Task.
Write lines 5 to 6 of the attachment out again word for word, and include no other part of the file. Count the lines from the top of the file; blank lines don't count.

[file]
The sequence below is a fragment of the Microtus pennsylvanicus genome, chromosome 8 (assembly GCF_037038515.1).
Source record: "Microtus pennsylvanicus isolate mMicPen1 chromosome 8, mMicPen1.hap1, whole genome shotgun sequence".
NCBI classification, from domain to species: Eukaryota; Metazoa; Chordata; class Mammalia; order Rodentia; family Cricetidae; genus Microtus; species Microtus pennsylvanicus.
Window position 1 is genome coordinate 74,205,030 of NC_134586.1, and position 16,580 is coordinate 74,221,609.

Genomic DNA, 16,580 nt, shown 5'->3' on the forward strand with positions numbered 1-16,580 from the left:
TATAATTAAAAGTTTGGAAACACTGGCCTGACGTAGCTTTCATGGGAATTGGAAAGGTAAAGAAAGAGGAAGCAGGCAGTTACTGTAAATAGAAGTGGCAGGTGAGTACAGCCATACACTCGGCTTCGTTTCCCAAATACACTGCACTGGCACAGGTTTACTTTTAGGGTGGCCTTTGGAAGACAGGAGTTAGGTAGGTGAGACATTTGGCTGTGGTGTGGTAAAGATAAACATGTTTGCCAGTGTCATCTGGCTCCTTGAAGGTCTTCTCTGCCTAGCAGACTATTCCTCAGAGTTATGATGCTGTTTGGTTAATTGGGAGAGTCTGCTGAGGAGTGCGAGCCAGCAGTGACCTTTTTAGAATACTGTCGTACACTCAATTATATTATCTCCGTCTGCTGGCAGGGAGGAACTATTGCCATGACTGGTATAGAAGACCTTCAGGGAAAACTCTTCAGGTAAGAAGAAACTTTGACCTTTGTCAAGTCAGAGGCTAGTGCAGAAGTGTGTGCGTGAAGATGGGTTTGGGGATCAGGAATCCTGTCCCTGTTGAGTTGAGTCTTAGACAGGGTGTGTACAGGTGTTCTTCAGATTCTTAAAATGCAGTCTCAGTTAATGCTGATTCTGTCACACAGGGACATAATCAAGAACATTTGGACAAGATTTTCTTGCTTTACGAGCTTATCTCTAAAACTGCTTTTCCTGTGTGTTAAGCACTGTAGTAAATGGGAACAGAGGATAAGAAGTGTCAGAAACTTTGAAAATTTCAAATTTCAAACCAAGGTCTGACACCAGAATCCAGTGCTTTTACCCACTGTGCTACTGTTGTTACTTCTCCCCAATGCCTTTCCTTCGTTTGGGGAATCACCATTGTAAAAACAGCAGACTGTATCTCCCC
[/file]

Genomic DNA, 16,580 nt, shown 5'->3' on the forward strand with positions numbered 1-16,580 from the left:
TATAATTAAAAGTTTGGAAACACTGGCCTGACGTAGCTTTCATGGGAATTGGAAAGGTAAAGAAAGAGGAAGCAGGCAGTTACTGTAAATAGAAGTGGCAGGTGAGTACAGCCATACACTCGGCTTCGTTTCCCAAATACACTGCACTGGCACAGGTTTACTTTTAGGGTGGCCTTTGGAAGACAGGAGTTAGGTAGGTGAGACATTTGGCTGTGGTGTGGTAAAGATAAACATGTTTGCCAGTGTCATCTGGCTCCTTGAAGGTCTTCTCTGCCTAGCAGACTATTCCTCAGAGTTATGATGCTGTTTGGTTAATTGGGAGAGTCTGCTGAGGAGTGCGAGCCAGCAGTGACCTTTTTAGAATACTGTCGTACACTCAATTATATTATCTCCGTCTGCTGGCAGGGAGGAACTATTGCCATGACTGGTATAGAAGACCTTCAGGGAAAACTCTTCAGGTAAGAAGAAACTTTGACCTTTGTCAAGTCAGAGGCTAGTGCAGAAGTGTGTGCGTGAAGATGGGTTTGGGGATCAGGAATCCTGTCCCTGTTGAGTTGAGTCTTAGACAGGGTGTGTACAGGTGTTCTTCAGATTCTTAAAATGCAGTCTCAGTTAATGCTGATTCTGTCACACAGGGACATAATCAAGAACATTTGGACAAGATTTTCTTGCTTTACGAGCTTATCTCTAAAACTGCTTTTCCTGTGTGTTAAGCACTGTAGTAAATGGGAACAGAGGATAAGAAGTGTCAGAAACTTTGAAAATTTCAAATTTCAAACCAAGGTCTGACACCAGAATCCAGTGCTTTTACCCACTGTGCTACTGTTGTTACTTCTCCCCAATGCCTTTCCTTCGTTTGGGGAATCACCATTGTAAAAACAGCAGACTGTATCTCCCC